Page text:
For Songs: Ohia’s Jason Molina, ‘the road’ is the metaphor which frames our understanding of landscape, experience and emotion; the same road in which Kerouac saw the crumbling American dream. It is the unending trail of discovery and recrimination juxtaposed with a harsh Midwestern wilderness, replete with gothic folklore from long forgotten superstitions. His seventh and final album under the Songs: Ohia moniker saw what had started as a stark DIY project, end with a full band and the joy of recording under the watchful eye of legendary audiophile Steve Albini in Chicago, before promptly changing their name, contrarily enough, to Magnolia Electric Co. Confused? Perhaps it’s best that way, for far be it from Molina to offer answers, only glimpses into fluctuating shades of darkness and the soul of Americana which goes beyond tokenistic plaid.
Album opener ‘Farewell Transmission’ starts with just such promises of oblique threat as an apocalyptic warning that ‘the whole place is dark, every light on this side of the town, suddenly it all went down’, before later intoning retribution, having been spurned: ‘I’ll streak his blood across my beak and dust my feathers with his ash.’ This is no introspection of the down on luck, lovelorn soul in a sprawling metropolis; this is the America of Poe, Hawthorne and Lovecraft, of Crazy Horse and in some ways reminiscent of the same south that the Drive-By Truckers have spent much of their work trying to evoke. At its conclusion and through the malaise of lapsteel and three part harmonies, Molina demands that we ‘listen’, over and over until we are left in doubt as to whether we should be sympathetic, questioning or simply fearful of those ‘long dark blues’.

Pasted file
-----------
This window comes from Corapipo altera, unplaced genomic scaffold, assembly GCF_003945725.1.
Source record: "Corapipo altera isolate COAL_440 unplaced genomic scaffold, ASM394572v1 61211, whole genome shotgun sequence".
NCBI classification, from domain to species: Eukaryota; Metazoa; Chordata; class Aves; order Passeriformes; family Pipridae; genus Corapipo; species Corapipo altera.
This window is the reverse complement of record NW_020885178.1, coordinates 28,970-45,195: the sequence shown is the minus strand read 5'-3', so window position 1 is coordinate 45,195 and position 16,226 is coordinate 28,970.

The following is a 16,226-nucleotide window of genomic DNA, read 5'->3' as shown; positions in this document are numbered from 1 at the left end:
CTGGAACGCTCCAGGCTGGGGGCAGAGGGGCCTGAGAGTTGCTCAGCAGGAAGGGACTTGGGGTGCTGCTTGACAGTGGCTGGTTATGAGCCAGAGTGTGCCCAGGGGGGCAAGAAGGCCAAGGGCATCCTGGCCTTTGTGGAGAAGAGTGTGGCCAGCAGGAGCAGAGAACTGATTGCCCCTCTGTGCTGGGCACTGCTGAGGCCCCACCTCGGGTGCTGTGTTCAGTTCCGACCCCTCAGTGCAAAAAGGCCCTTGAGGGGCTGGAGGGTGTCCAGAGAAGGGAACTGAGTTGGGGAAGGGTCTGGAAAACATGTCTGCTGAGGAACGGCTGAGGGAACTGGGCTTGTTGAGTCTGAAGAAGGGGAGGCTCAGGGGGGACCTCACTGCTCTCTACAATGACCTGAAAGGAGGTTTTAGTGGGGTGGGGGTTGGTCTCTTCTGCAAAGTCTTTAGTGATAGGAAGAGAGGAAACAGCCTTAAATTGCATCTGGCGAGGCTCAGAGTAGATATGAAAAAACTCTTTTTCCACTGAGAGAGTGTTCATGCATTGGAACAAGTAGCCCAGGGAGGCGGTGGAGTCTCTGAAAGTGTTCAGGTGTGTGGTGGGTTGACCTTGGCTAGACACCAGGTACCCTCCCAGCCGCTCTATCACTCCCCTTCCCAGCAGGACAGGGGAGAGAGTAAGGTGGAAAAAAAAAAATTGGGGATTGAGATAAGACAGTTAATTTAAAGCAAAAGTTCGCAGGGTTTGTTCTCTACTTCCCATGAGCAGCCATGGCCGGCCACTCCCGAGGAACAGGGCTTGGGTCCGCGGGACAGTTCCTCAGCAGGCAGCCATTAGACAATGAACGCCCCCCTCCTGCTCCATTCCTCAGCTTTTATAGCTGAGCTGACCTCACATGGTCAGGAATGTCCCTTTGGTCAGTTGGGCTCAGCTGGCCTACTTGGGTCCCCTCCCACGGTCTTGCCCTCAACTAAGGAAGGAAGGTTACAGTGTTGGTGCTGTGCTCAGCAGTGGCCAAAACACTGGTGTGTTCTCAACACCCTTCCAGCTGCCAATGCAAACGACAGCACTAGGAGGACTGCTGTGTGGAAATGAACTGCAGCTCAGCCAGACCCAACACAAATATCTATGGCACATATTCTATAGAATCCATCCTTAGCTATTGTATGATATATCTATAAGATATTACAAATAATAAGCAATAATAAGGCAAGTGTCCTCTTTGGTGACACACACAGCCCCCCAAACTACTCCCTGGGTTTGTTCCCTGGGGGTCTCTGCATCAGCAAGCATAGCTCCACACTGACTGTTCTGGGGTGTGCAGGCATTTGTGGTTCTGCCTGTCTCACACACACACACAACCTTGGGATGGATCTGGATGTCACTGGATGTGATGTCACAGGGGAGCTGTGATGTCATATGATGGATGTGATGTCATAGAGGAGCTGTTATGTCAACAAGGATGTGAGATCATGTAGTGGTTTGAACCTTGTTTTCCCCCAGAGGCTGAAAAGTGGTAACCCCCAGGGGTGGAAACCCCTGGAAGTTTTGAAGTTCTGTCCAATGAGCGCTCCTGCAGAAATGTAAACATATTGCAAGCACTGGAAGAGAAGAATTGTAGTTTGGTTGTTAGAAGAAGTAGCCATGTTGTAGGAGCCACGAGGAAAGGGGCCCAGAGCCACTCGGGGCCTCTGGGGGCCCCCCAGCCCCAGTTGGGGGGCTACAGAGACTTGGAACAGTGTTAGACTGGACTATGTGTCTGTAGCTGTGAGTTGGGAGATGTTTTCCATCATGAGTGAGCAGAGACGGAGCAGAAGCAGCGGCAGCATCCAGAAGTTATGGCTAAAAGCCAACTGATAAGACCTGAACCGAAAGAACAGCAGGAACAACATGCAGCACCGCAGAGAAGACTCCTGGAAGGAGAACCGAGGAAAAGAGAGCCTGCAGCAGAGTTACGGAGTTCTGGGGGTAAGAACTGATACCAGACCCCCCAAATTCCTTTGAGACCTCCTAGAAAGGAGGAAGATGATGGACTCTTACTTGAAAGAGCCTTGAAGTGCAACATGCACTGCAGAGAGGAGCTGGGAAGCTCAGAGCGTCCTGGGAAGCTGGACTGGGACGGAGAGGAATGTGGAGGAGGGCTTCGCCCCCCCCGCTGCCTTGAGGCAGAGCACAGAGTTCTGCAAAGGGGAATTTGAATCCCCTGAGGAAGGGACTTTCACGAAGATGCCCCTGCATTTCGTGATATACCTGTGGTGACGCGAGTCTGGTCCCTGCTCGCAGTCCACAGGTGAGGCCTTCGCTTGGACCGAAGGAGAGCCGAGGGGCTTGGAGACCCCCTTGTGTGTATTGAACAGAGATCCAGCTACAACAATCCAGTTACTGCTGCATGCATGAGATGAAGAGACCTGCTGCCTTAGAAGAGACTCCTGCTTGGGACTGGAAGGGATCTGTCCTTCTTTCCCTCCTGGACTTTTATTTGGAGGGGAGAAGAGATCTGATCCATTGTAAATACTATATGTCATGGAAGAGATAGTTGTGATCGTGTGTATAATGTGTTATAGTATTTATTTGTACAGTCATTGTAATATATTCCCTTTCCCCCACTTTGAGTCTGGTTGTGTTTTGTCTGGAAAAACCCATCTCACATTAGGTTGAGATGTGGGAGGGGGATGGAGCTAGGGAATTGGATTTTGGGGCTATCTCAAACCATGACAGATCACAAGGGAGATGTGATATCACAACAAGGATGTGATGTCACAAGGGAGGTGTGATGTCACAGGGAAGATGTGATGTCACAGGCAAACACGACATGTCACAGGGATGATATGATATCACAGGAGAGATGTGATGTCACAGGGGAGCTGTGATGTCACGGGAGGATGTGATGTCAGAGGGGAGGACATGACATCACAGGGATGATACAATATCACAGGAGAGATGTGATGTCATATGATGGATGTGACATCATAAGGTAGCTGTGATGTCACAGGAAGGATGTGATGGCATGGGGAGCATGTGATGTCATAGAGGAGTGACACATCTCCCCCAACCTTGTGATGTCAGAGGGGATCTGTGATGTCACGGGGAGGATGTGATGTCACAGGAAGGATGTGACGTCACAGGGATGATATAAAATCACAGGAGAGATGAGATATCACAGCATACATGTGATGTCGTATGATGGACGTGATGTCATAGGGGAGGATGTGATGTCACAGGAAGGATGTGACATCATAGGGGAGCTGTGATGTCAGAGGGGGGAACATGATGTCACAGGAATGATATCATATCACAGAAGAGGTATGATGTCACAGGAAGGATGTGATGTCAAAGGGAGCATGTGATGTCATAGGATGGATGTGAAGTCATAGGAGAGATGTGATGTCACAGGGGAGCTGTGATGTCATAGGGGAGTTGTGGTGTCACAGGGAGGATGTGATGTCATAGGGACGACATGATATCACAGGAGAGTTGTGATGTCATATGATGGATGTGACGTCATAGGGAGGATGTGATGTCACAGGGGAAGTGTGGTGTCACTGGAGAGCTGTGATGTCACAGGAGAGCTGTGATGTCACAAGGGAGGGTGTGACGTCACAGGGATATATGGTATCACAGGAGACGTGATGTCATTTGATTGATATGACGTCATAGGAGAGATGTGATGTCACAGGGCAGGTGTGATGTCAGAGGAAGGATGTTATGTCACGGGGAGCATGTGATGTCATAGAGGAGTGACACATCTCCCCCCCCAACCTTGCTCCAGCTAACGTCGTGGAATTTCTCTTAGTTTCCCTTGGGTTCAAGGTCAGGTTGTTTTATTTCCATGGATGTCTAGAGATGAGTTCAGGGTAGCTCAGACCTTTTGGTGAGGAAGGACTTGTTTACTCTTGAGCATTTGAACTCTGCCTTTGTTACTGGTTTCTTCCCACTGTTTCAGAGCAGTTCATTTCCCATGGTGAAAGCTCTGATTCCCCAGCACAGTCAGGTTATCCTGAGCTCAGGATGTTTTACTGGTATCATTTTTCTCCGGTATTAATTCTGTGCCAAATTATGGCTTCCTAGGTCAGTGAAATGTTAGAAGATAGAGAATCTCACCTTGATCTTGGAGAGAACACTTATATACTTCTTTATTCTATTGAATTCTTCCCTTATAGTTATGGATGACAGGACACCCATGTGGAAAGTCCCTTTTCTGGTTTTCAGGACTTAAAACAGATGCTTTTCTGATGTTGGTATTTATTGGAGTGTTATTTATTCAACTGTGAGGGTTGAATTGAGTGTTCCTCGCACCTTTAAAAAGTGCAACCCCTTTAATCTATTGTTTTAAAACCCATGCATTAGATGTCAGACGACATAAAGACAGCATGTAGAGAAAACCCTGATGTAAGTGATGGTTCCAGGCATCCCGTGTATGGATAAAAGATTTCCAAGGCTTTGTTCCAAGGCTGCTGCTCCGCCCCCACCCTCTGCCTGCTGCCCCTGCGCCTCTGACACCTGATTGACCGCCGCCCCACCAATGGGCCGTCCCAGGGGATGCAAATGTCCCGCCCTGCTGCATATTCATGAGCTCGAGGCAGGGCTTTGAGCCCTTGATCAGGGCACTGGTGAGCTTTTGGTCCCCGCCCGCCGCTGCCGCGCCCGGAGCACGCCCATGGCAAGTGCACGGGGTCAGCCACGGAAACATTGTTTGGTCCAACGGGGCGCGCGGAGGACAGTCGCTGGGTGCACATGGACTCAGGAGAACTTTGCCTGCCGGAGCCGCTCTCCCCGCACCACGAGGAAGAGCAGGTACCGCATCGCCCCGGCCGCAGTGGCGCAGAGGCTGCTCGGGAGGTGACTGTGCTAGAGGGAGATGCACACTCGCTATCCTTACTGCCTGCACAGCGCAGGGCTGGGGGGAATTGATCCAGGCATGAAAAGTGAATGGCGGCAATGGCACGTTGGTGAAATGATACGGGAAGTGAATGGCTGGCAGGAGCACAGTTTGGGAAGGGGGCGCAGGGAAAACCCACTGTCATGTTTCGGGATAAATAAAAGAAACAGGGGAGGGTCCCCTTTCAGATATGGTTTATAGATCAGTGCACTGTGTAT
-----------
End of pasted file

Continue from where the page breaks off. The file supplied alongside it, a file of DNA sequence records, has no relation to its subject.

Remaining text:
Musically, it’s the simplicity at the heart of the performances that drive the dark heart of the lyrics, with Jeff Pannall’s drums echoing the no frills approach of the likes of Ralph Molina, while Jennie Benford’s backing vocals summon up the tragically cut short partnership of Gram Parsons and Emmy-Lou Harris, as she casts a supporting shadow over the reoccurring motif of ‘the road’. The bitter irony of perennial nomad Molina questioning ‘why put a new address on the same old loneliness’ on ‘Just Be Simple’, while the molasses-thick guest vocals of Lawrence Peters on old the country waltz ‘The Old Black Hen’ speak of the ‘bad luck lullaby’ and an almost perpetual darkness present from childhood. British born Will Oldham collaborator Scout Niblett provides the album’s second guest lead vocals, providing typically otherworldly pathos in with ‘Peroria Lunchbox Blues’, lamenting a loss of childlike innocence.
The closing tracks of the album perhaps best sum-up Molina’s world and his influences entrenched in the myth of the developing America, one built like Steinbeck novel, through the perspiration and heartbreak of the working man on ‘John Henry Split My Heart’. John Henry, the American folk hero who raced against a steam powered hammer and won, only then to die hammer in hand, struck a blow for the common man against unstoppable dehumanising mechanisation, with nought but his own strength, is invoked against a ‘Rust Never Sleeps’-era Neil Young guitar fuzz, as the road and Molina’s heart takes one last blow. This musical violence is in sharp contrast to the fragility of string-laden closer ‘Hold On Magnolia’, with Molina once again seeking ‘that great highway moon… before the dark finally gets a hold on me.’ It an album often full of such stark brutality, it’s the light at the end of the tunnel which becomes the most tragic. Perhaps for all of us, it’s the hope we can’t stand.
For Jason Molina, the clear need for inertia is all consuming. Currently a resident of London, having lived for various periods of time in 33 cities across the US, he has fallen strangely silent since the release of 2009’s ‘Josephine’. While for some artists this may seem par for the course, but when you consider the 15 other album releases in the 12 years which preceded it, there is undoubtedly concern about his current sabbatical due to an undisclosed illness. Perhaps, as The Band’s Robbie Robertson ruefully explains on Scorsese’s ‘The Last Waltz’, that he had to stop touring because it was tempting fate to be on the road that long, it’s that Molina merely needs to see some home comfort. Irrespective, this is an album of broken hearts, broken promises and a journey into those ‘long dark blues.’